First Drive: 2011 Mitsubishi i-MiEV (JDM Spec)

By Chris Haak

The conventional wisdom is that green cars such as hybrids and EVs have to look like something a little different from the standard three-box sedan if they hope to enjoy sales success. Accordingly, it explains why the Prius outsells the Camry Hybrid.

Well, the Mitsubishi i-MiEV certainly fits the bill of looking different. Technically, I suppose that it’s a one-box car, though in reality, it is far more ovoid and organically shaped to call it a box. It’s smaller than nearly everything on the road today, and will certainly attract attention wherever it goes.  Several weeks ago, I had the opportunity to drive an i-MiEV (Japan spec, right hand drive) at a media event, and I found the car to be a curious blend of the normal and abnormal as I tallied a few miles in the little EV.

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Product Review:  100W Black & Decker Portable Electronics Charger
Dec29

Product Review: 100W Black & Decker Portable Electronics Charger

By Chris Haak

Those of us who spend a decent portion of our lives on the road – I personally drive about 300 miles per week, and spend at least 10 or 12 of my waking hours behind the wheel every week – have come to depend on the portable electronic devices that entertain us or keep us connected to friends, loved ones, and associates.  I firmly believe that the future state of in-vehicle entertainment will center on what the user brings with him or her into the car – you won’t need to listen to broadcast radio, but will instead connect your media player.

But what happens when those players run out of power?  An increasing number of cars offer USB jacks, and most cars have a 12-volt DC power outlet (which was once-upon-a-time called a cigarette lighter socket), but not everything can charge with a USB cable (a laptop, for instance), not every device is available with a car charger (again, laptops), and sometimes you may not want to fork over the money for multiple car chargers when they are likely to only be used occasionally.  For instance, I have a car charger for my iPhone, but typically do not transfer it from my own car into press cars, because my phone typically has over half of its charge remaining at the end of the workday, and I have wall chargers for it at home at in the office.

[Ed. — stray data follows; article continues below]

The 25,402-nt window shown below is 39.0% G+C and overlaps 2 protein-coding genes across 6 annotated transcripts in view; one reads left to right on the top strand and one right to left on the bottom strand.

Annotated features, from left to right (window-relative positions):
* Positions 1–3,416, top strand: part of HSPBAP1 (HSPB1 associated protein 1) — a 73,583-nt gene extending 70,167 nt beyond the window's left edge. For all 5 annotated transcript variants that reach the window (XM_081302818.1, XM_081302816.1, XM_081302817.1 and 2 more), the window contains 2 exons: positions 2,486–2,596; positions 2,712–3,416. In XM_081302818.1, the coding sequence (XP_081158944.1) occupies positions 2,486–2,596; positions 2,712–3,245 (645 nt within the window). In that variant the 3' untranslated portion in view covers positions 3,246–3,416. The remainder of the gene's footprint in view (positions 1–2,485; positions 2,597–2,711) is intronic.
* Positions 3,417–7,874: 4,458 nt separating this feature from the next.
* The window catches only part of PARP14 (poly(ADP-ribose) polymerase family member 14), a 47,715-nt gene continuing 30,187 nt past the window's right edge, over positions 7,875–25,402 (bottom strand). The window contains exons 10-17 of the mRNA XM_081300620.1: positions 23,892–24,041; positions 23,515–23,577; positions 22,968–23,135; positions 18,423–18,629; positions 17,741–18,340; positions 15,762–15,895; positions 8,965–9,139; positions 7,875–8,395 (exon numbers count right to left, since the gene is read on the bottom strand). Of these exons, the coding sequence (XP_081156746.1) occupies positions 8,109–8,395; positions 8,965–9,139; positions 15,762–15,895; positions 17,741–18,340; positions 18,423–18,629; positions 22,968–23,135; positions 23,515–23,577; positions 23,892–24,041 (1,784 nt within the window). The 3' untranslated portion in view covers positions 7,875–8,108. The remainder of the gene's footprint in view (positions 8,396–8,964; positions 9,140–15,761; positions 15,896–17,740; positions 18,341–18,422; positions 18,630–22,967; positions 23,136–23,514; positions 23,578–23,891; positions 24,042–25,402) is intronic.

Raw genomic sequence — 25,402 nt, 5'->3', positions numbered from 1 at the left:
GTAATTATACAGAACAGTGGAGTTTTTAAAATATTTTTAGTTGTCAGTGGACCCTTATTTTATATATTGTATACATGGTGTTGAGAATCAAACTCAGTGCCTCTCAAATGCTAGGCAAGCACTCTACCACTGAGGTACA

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Review:  2011 Chevrolet Camaro SS
Dec28

Review: 2011 Chevrolet Camaro SS

By Charles Krome

I guess I must have been a better person this year than I thought, because Chevy Claus stopped by just before Christmas to loan me a 2011 Chevrolet Camaro SS, along with a full tank of gas, for a week of holiday hot-rodding.

As most people know, the SS is currently at the top of the Camaro range, and I suppose “mine” was at the top of the top: It packed the LS3 V8, mated to a Tremec six-speed manual, which meant I had 426 hp and 420 lb.-ft. of torque on tap; you get a mere 400 of the former and 410 of the latter with the L99/six-speed auto combination.

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NAIAS Preview:  Toyota Prius Family
Dec27

NAIAS Preview: Toyota Prius Family

By Charles Krome

After 10 years and nearly a million units sold in the U.S., the Toyota Prius is finally getting a sibling. In fact, it’s getting a whole family. The approaching North American International Auto Show in Detroit will see the introduction of an MPV version of the Prius, a plug-in hybrid model and a separate Prius concept vehicle of some sort. This will be a long overdue expansion of the Prius brand that could help Toyota recapture some of its mojo here in the U.S.—at least if fuel prices start to rise.

The MPV strikes me as a particularly interesting proposition, coming as it does when minivans in general are seeing renewed interest in the marketplace and mini-minivans, like the Ford C-MAX, are just about to hit the mainstream. Plus, both of those kinds of vehicles are typically used for extended stop-start driving routines, as parents drop off kids here, pick them up there and run to the grocery store in between. In other words, exactly the sort of driving situations in which hybrids are supposed to excel.